Ivorian government indefinitely suspends RFI
|Publisher||Committee to Protect Journalists|
|Publication Date||5 February 2008|
|Cite as||Committee to Protect Journalists, Ivorian government indefinitely suspends RFI, 5 February 2008, available at: http://www.refworld.org/docid/48243c5828.html [accessed 3 December 2016]|
|Disclaimer||This is not a UNHCR publication. UNHCR is not responsible for, nor does it necessarily endorse, its content. Any views expressed are solely those of the author or publisher and do not necessarily reflect those of UNHCR, the United Nations or its Member States.|
New York, February 5, 2008 – Authorities in the Ivorian economic capital of Abidjan indefinitely suspended the FM broadcasts of France-based Radio France Internationale (RFI) on Friday. The reason given was the absence of a permanent correspondent in country, according to news reports and local sources.
In a telephone interview with CPJ, Frank Kouassi, the secretary-general of Ivory Coast's National Broadcasting Council, accused the station of unethical coverage of the country, citing "several cases of unbalanced information and analysis often out of touch with reality." He declined to provide specific examples, adding that the government could no longer tolerate such practices. RFI, he said, had failed to appoint a permanent correspondent in the country by a Thursday deadline set by the council in December 2007.
RFI News Director Geneviève Goetzinger acknowledged to CPJ that the station had failed to fulfill its pledge to appoint a permanent correspondent by the end of 2007, but called the ruling "disproportional" to the reason given. She said the delay was due to internal legal assessments of safety issues of concern since a policeman killed RFI correspondent Jean Hélène in October 2003. Calling the presence of a permanent correspondent in Abidjan to cover Ivorian affairs "necessary" to RFI's editorial needs, Goetzinger said the station would continue with its internal consultations.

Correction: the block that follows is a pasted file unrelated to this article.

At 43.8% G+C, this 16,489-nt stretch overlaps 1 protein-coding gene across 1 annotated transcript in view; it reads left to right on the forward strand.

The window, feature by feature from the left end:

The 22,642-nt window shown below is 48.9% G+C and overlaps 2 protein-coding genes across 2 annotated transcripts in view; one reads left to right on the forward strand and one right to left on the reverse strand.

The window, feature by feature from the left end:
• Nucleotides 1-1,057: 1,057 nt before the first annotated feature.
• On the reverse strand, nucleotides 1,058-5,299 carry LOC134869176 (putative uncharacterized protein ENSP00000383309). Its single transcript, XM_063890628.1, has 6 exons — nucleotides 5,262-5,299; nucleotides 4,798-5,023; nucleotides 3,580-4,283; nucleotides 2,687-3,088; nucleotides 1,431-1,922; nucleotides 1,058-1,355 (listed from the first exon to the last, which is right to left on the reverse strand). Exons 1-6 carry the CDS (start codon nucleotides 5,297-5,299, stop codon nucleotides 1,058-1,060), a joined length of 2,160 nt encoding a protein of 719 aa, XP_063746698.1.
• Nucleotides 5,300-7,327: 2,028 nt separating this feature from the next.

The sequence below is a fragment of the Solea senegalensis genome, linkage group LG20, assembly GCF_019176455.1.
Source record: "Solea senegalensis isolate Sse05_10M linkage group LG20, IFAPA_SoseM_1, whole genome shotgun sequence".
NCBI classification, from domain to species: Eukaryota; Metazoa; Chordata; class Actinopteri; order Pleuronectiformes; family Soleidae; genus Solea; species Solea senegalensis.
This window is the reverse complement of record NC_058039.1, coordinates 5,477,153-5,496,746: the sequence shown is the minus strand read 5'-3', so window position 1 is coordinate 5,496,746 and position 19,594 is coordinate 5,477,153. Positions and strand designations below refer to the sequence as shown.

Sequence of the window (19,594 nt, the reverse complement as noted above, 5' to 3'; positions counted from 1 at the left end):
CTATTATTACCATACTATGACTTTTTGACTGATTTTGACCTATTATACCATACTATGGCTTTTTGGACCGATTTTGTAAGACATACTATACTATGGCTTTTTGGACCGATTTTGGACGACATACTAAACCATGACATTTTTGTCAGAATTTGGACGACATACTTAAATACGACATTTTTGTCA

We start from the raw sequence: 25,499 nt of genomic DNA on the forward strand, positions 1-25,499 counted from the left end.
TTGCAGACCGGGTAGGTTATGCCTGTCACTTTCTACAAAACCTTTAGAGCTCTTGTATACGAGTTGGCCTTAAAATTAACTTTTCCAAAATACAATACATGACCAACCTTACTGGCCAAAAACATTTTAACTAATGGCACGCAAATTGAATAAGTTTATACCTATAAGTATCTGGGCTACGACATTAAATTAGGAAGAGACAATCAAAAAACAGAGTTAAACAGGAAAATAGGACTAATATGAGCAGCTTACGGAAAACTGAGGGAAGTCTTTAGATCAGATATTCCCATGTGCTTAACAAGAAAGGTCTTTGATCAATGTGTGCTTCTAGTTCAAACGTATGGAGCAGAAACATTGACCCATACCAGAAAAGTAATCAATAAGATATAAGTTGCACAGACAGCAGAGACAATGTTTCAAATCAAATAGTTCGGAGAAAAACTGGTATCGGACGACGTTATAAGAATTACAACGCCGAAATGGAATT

Local Ivorian journalists told CPJ a permanent RFI correspondent based in Abidjan would work under intense government scrutiny, particularly in the lead-up to presidential elections scheduled for June of this year. The government and its supporters have often accused French state-funded RFI of biased coverage during periods of heightened political tensions. In 2005, the government fined the station and banned its FM broadcasts for 10 months over disputed reports.
"It is not for governments to dictate to broadcasters when and where they should assign correspondents," said Joel Simon, CPJ's executive director. "We call on the Ivorian authorities to lift this ban on RFI's FM broadcasts immediately."
Political tensions remain high in the cocoa-rich country over the difficult implementation of a March 2007 peace deal slated to usher a democratic transition and reunite a rebel-held north and a government-controlled south, according to news reports.
Relations between Ivory Coast, a former French colony, and France remain tense, notably over the unsolved disappearance of Franco-Canadian journalist Guy-André Kieffer.
Another French journalist, freelance photojournalist Jean-Paul Ney, has been held in Abidjan since December 27 on charges of threatening state security since his arrest outside the studios of the national broadcaster, Radiodiffusion Télévision Ivoirienne, according to news reports. Ney was accused of involvement in a coup plot after video footage he allegedly shot of the purported preparations of a coup by exiled army sergeant Ibrahim Coulibaly surfaced on the Internet, according to news reports. Coulibaly, the mastermind of a failed 2002 coup, denied the accusations in an interview broadcast by RFI last month, according to local journalists.